I’ve finished editing chapter seven of Stalking Tigers – that’s if I can resist the temptation to go back to the start of that chapter and go through it again. I can always find something to change. The chapter ended up 1500 words longer, so much for cutting it back.
I am thinking about dropping out of critters.com and devoting my critiquing efforts to just KSP, where I am waiting for someone to put up the first few chapters of a science-fiction novel, rather than start critiquing mid-novel.I had a look at the Conflux virtual mini con, an online speculative fiction forum, held over last weekend. James Minz, a senior editor with Baen Books who also worked at Del Rey and Tor Books, had some interesting comments.
He was asked: what makes a gem stand out from the slushpile? He said “it's all about the storytelling. If there's strong story, the rest is negotiable. Don't get me wrong, you don't know how to use the English language properly, you're probably doomed, but after that it's all about making the reader want to turn the next page. At Baen…I am looking for strong plot-driven stories with heroes you just want to root for. We're about spaceships and dragons and guys in doublets jumping a motorcycle over a group of 17th Century rabblerousers.”
So I don’t think Stalking Tigers would be a good fit for Baen. Although it has a strong plot, it is probably more character driven. It is not an action novel, it is more of a psychological drama/thriller.
He was also asked: how hard is it for a non-American to break into the American scene? He said “honestly, it can be a plus. Having a Canadian, or an Aussie, or a Brit could potentially help a publisher to get the novel distributed into more places, i.e. it's not easy to get US publications into Aus, but having an Aussie writer can open that door. The only real barrier would be if there too much colloquial use of Aussie English (not the spelling stuff--that's not a big deal at all, but turns of phrase that don't translate culturally, that kind of thing.)”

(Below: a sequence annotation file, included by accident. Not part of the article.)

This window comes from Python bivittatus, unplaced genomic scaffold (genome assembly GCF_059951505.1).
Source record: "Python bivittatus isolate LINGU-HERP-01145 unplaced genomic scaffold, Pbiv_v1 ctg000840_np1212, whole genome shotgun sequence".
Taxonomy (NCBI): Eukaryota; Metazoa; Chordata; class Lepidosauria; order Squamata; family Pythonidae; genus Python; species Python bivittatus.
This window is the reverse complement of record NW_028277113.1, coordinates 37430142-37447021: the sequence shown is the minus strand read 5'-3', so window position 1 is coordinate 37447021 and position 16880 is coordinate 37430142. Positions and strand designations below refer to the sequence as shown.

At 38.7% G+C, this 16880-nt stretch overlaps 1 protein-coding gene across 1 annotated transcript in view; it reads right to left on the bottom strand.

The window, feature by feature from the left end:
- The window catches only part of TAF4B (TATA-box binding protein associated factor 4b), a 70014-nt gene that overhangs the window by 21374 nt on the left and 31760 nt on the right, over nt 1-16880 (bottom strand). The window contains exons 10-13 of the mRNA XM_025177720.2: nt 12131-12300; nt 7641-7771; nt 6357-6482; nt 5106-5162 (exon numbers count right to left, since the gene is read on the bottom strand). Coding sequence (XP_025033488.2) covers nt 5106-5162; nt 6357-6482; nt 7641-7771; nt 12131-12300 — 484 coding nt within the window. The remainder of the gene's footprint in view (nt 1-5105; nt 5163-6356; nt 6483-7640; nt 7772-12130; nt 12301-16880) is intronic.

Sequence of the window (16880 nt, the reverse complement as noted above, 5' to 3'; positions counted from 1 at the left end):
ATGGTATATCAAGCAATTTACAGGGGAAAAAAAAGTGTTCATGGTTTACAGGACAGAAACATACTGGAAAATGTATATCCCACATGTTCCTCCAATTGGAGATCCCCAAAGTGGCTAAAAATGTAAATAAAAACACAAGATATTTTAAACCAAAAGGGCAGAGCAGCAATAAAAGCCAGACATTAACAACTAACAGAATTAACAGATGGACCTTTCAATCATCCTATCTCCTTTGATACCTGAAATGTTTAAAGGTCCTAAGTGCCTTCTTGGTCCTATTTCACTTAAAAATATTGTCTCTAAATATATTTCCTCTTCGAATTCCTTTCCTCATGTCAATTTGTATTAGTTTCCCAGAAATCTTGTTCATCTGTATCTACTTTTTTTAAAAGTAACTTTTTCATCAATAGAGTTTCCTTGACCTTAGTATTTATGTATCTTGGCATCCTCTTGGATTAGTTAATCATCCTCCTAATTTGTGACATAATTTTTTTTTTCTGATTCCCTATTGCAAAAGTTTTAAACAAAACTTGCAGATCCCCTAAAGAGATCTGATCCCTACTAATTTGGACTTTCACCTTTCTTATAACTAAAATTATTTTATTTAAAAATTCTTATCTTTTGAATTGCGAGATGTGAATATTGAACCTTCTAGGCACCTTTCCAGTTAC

Someone asked: How lucrative is the epublishing market? Is it really the way of the future? He said “the vast majority of our business is still traditional publishing, but we do very well with electronic publishing. Very. Well. (btw, Baen has been selling ebooks via the internet for more than a decade at this point.) ‘Is it really the way of the future?’ Sort of. Yes, but with HUGE Caveats.”
Richard Harland used his appearance to help launch a website http://www.writingtips.com.au/ with 145 pages of writing tips for speculative fiction writers. I’ve only had a brief look, so I can’t tell how useful it might be yet.
Unfortunately, a few of the guest writers seemed to have problems with the technology.
I came to the forum late, but would probably not have asked any questions as I don’t have any pressing questions for writers, editors or publishers. At the moment I just want/need to concentrate on writing, critiquing and reading.
I’ve managed to get through the past five days without freaking out about my eyes. I just hope there’s not too much drama with getting the cataracts quickly removed.Graham.